From Watergate to Whitewater: The Public Integrity War

By Robert N. Roberts; Marion T. Doss Jr. | Go to book overview

Chapter 4
Peace in Our Time: The Rise and
Fall of Administrative Legitimacy:
1930-1960

The Great Depression and the Second World War provided advocates of an expanded role of government in American society an unprecedented opportunity to put their theories into practice. Long-term economic recovery, New Dealers argued, required aggressive federal intervention to deal with massive market failures. Private business, industry and finance appeared helpless to do anything about a national calamity. "The New Deal," wrote political scientist Peter Woll, "led directly to an acceptance of the responsibility of government for economic regulation by both political parties."1 The calamitous events of the era between 1929 and the end of the Second World War seemingly assured big government a permanent place in American society.2

New federal agencies spent billions of dollars on programs designed to pull the nation out of the Great Depression. The Second World War forced the national government to spend sums beyond anyone's wildest imagination to combat the greatest threat to the nation's survival in its history. The combination of vastly accelerated public expenditures and mountains of New Deal federal regulations created record opportunities for public officials to use their positions for personal gain and to help private interests outside of government. Yet "no scandal produced the conviction, indictment, or even the forced resignation of a member of the White House staff or any other major New Deal administrator."3 Relatively few instances of profiteering by federal officials or government contractors surfaced during or after the Second World War.4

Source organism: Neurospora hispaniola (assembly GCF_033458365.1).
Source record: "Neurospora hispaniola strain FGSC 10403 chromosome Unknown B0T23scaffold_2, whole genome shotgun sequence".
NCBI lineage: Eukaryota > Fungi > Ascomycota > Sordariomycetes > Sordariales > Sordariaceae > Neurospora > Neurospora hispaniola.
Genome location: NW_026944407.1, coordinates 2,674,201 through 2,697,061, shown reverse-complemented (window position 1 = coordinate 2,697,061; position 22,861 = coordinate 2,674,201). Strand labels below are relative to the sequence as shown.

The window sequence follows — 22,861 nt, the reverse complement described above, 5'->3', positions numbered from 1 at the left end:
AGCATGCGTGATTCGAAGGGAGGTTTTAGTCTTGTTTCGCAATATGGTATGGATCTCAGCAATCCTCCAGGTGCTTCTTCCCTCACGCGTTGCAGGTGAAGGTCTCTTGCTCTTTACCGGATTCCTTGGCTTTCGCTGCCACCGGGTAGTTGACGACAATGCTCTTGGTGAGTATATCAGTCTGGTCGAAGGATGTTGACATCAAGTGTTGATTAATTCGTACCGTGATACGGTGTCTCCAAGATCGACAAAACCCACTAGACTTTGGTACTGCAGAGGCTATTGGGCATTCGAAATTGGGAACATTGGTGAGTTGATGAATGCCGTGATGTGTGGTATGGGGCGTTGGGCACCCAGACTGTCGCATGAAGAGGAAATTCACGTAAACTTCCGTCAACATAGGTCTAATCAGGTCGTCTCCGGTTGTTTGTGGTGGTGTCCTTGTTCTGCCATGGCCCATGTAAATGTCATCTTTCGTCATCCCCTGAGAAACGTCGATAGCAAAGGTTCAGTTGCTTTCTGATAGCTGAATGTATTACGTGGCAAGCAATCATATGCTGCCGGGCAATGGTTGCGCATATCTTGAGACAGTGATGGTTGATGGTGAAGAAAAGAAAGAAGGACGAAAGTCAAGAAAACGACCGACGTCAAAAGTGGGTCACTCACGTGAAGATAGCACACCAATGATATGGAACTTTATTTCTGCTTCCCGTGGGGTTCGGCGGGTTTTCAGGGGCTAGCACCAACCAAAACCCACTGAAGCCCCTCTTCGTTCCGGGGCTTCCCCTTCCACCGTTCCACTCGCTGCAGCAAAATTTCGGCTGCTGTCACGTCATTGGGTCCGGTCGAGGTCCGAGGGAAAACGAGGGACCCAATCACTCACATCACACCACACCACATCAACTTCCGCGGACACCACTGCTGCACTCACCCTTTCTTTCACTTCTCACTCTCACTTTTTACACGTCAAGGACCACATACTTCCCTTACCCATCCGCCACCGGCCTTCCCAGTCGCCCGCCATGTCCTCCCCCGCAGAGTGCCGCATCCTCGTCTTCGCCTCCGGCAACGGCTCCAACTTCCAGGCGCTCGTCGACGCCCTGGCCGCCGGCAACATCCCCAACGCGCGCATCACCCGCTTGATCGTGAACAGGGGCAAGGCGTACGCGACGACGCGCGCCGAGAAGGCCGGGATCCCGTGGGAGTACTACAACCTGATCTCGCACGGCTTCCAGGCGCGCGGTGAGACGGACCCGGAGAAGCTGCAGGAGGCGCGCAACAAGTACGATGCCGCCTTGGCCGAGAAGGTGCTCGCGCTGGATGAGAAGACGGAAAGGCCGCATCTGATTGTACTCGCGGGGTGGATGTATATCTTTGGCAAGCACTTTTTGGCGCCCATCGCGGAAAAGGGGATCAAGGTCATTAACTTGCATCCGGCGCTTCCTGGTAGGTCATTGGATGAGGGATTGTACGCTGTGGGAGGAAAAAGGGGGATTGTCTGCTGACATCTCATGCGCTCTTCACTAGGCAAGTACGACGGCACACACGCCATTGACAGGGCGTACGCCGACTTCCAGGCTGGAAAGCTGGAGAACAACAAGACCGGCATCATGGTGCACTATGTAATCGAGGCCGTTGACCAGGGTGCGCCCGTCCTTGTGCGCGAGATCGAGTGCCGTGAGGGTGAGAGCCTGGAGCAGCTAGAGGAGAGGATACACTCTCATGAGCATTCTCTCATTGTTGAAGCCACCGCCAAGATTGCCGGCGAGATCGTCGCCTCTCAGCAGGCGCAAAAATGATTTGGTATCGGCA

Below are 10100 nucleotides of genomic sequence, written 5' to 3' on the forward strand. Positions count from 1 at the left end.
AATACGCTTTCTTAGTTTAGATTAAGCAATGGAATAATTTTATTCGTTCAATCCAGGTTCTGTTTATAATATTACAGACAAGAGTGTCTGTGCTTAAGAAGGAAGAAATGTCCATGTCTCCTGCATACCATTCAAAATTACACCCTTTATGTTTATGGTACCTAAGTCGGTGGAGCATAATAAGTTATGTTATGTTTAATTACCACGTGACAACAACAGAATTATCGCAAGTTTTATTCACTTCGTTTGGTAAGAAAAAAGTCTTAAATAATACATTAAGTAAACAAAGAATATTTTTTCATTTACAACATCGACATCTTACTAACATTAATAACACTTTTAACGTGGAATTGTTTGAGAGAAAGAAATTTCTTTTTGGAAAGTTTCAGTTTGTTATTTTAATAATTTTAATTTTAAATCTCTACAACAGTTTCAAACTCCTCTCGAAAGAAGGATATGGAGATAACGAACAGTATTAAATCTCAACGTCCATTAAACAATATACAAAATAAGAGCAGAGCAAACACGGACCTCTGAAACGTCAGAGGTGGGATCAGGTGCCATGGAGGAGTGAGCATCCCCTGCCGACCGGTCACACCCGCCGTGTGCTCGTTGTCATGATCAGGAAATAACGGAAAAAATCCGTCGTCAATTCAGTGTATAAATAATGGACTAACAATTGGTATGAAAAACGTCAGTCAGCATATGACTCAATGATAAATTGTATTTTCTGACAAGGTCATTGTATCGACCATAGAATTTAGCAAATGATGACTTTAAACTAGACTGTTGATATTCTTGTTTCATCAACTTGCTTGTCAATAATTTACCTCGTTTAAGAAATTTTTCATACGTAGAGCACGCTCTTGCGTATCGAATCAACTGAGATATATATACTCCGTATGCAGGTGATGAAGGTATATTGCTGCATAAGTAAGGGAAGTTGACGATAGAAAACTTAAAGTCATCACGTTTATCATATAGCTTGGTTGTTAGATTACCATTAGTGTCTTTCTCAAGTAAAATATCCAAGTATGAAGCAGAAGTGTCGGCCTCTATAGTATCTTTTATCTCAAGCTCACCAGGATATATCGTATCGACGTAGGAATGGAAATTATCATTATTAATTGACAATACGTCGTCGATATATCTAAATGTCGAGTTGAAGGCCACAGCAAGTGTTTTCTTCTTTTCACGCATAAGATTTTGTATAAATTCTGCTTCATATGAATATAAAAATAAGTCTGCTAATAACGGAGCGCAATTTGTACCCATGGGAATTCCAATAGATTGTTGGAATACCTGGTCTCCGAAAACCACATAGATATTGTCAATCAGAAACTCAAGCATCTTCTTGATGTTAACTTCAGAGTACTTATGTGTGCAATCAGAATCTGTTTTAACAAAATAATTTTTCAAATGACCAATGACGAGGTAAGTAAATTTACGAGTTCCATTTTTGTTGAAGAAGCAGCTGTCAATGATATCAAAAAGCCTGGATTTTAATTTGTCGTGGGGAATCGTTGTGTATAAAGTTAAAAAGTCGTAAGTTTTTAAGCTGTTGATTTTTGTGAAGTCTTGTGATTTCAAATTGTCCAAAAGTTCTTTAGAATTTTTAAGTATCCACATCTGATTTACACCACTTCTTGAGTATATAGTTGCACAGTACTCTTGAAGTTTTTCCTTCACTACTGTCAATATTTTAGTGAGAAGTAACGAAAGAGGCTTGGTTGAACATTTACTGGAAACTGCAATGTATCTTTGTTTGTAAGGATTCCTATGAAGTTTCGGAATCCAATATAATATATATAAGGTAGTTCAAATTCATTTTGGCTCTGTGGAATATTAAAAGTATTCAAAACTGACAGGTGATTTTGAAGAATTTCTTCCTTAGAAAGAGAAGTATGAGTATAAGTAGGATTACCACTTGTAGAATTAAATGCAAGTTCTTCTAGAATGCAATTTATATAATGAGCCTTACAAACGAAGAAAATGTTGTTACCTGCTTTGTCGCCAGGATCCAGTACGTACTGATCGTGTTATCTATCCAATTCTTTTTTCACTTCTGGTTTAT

But serious public management problems lurked below the surface. Cor-

-33-

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